you have to physically visit the islands. Having a philosophical approach is
 fine, but unless and until you see what actually goes on in the islands, then
 only will you be able to appreciate what challenges we face. Just to add to
 that, I would also like to highlight the effects of global warming.  If our
 islands do not exist, then all that we are doing here is of no consequence to
 us. And at the same time I would suggest that apart from island states, there
 are also some communities, perhaps in mountainous regions, that face similar
 issues to us, and we would like the IGF to consider for future meetings whether
 they could consider a specific focus on what needs to be done for these remote
 communities, be it in the islands, up in the mountains or whatsoever. Thank you
 very much, sir.

 >>CHAIRMAN DESAI:  Thank you.  Are there other people who would like to take
 the floor at this point?  I'm sorry, because of the glare, I can't see, so....
 No?  Are there other comments?  Not on workshops.  Any other comments.  Yes,

 >> Good morning.  The IGF will catch up with the key elements of its mandate
 should opt for a balanced approach toward addressing all issues of concern. 
 During its first five years life span, IGF should seek to achieve that balance.
  IGF should avoid pushing back exchanges on particular issues of priority to
 its last moments to meet that and to help all stakeholders, to get prepared in
 advance for reflecting on substantive items on the IGF agenda, we propose that
 the first IGF to devise a pre-established multi-year program of work which pace
 more attention to different culture regularity and different approaches.  Maybe
 you need such a program of work that I suppose is already on the fore to answer
 the question of what should be their substantive priorities of the IGF for the
 next meeting.  Consider for the session on conclusion and way forward. Thank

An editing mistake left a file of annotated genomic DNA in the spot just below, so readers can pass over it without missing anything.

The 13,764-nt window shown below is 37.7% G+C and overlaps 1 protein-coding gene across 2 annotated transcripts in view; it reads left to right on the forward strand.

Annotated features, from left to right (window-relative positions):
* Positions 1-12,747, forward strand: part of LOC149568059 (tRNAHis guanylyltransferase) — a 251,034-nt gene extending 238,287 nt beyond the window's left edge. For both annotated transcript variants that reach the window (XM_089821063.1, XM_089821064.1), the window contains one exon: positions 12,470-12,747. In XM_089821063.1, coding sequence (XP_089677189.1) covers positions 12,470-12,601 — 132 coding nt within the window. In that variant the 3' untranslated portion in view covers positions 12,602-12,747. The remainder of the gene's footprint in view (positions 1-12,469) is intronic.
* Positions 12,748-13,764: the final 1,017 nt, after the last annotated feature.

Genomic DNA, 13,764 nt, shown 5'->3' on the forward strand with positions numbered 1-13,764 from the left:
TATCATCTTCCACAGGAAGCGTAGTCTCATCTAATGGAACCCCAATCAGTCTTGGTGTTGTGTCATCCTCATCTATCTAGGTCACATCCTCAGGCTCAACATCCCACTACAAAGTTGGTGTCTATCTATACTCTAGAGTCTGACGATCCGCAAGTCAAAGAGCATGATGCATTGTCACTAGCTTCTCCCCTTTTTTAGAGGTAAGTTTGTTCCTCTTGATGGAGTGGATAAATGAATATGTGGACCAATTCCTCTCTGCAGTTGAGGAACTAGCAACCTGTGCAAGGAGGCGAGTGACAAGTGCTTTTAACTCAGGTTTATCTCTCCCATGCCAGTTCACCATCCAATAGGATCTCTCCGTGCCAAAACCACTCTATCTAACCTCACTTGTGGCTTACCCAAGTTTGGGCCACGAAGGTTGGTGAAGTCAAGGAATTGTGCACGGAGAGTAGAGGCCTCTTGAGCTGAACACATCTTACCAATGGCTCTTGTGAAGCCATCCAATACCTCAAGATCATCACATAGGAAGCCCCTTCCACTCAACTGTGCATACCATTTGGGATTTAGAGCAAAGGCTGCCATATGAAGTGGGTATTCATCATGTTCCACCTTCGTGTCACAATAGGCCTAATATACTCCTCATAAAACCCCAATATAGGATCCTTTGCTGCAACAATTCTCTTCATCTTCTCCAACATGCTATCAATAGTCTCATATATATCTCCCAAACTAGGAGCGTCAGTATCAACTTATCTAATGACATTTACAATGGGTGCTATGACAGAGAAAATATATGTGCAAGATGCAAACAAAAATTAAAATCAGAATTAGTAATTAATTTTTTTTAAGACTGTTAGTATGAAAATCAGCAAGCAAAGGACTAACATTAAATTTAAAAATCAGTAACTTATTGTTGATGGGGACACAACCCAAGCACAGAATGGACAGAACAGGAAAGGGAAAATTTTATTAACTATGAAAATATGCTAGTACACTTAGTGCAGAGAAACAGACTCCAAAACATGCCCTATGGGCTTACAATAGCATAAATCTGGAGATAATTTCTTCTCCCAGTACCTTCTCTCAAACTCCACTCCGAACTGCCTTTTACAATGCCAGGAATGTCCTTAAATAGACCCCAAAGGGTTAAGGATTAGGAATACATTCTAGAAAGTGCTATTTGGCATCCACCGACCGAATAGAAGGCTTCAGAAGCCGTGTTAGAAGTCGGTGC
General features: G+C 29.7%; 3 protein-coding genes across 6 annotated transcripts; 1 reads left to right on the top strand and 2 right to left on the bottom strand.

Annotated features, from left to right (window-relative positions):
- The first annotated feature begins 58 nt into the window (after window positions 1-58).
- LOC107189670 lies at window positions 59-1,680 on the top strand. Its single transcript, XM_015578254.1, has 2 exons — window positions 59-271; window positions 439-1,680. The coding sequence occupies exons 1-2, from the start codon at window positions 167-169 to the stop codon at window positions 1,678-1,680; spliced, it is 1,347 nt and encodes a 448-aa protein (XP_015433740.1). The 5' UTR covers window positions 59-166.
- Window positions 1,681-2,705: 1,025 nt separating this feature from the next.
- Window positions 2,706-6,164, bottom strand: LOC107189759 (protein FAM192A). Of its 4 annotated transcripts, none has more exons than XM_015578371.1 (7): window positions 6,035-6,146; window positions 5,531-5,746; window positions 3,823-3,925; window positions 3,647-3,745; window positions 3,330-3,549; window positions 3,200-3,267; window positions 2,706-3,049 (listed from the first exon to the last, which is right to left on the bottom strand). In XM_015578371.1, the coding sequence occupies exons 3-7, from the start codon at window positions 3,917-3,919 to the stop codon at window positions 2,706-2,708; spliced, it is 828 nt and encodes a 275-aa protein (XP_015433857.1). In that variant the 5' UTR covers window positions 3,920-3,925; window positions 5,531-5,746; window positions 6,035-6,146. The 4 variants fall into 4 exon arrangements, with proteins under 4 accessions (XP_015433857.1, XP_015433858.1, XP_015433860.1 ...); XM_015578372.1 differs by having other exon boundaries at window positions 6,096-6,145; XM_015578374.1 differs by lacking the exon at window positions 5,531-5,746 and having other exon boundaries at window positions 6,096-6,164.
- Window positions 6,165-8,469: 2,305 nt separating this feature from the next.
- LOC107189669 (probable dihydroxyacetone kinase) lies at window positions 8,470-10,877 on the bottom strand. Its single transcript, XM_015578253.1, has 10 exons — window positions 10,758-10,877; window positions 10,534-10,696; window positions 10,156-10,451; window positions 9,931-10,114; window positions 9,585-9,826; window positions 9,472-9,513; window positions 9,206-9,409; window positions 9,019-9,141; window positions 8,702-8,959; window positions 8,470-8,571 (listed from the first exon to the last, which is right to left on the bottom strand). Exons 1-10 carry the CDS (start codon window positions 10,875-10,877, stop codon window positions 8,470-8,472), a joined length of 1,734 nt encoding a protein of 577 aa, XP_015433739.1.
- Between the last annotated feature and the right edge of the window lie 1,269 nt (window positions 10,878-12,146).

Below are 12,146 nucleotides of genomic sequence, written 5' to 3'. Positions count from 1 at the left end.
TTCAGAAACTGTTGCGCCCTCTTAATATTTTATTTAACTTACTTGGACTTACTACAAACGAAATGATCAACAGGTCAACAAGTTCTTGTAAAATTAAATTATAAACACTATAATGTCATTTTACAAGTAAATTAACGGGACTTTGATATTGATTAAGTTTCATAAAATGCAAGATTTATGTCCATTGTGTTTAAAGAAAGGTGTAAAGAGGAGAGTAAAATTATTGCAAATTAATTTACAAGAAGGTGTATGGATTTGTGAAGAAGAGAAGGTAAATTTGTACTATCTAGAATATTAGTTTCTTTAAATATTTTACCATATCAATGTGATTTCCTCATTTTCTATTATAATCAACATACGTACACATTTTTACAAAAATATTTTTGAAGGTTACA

you very much.

 >>CHAIRMAN DESAI:  Thank you very much. Maybe we can pick up some of these
 themes in the session from 10:00 to 1:00 when we are looking at the way
 forward. And certainly I would very much welcome ideas from you on what are the
 themes that should be picked up in Rio. And that will be very helpful, so that
 when this work starts next year, the views could be -- would be known and
 available. Are there any others who wish to take the floor?  I see a hand
 there, yes.

 >> Mr. Chairman, can you hear me?

 >>CHAIRMAN DESAI:  Yeah, I can hear you.

 >> Mr. Chairman, concerning the way forward for Rio, it was --

 >>CHAIRMAN DESAI:  Can I make a suggestion, please.  Can we wait for the way
 forward so that we have all the comments together?  We are going to have three
 hours on this.  And it would be helpful if that -- the debate takes place
 together. This is simply a review of yesterday.  And we are actually just going
 to break for five minutes for what we politely call stretching our legs, and
 then come back at 10:00 and essentially that is the session where we sum up
 this whole meeting and then start looking ahead. But I am right now just
 seeking anybody who wishes to say something, what happened yesterday. Yes.

 >>NORBERT BOLLOW:  This is Norbert Bollow of Swiss Internet group reporting
 very briefly from the workshop on access for all. We realized and reiterated
 the importance of making the World Wide Web accessible to people with people
 with disabilities, for elderly people, and realized just how many of them there
 are, and how important, how important it is not to overlook this critical
 aspect of the Digital Divide concerning which, in fact, all nations of the
 earth are developing countries. Thank you very much.

 >>CHAIRMAN DESAI:  Any further comments, remarks?  Or can I -- Okay. So this
 morning's session is over.  We will reassemble in about ten minutes in this
 room.  And the purpose of that session from 10:00 to 1:00 is partly to hear a
 report from Markus Kummer on an overall picture of the conference, including
 some hopefully logistical details, how many people came, et cetera. But the
 main focus, I suspect, of that session will be review of how -- what we did in
 the session, what worked, what did not work, what is it that we would like to
 see different, and most important of all, what are the themes that we want to
 pick up. Particularly, let's focus now on let's year.  But if people have a
 broader concept, like as was suggested, of what could be our longer program of
 work or five years, that would also be most welcome, if people can give an
 idea, saying this is how we should place in sequence ourselves.  If there are
 some ideas on that, most welcome. But most particularly, on any ideas that you
 have on how -- on the next session. So let's go and stretch our legs and come
 back in about ten minutes. Thank you.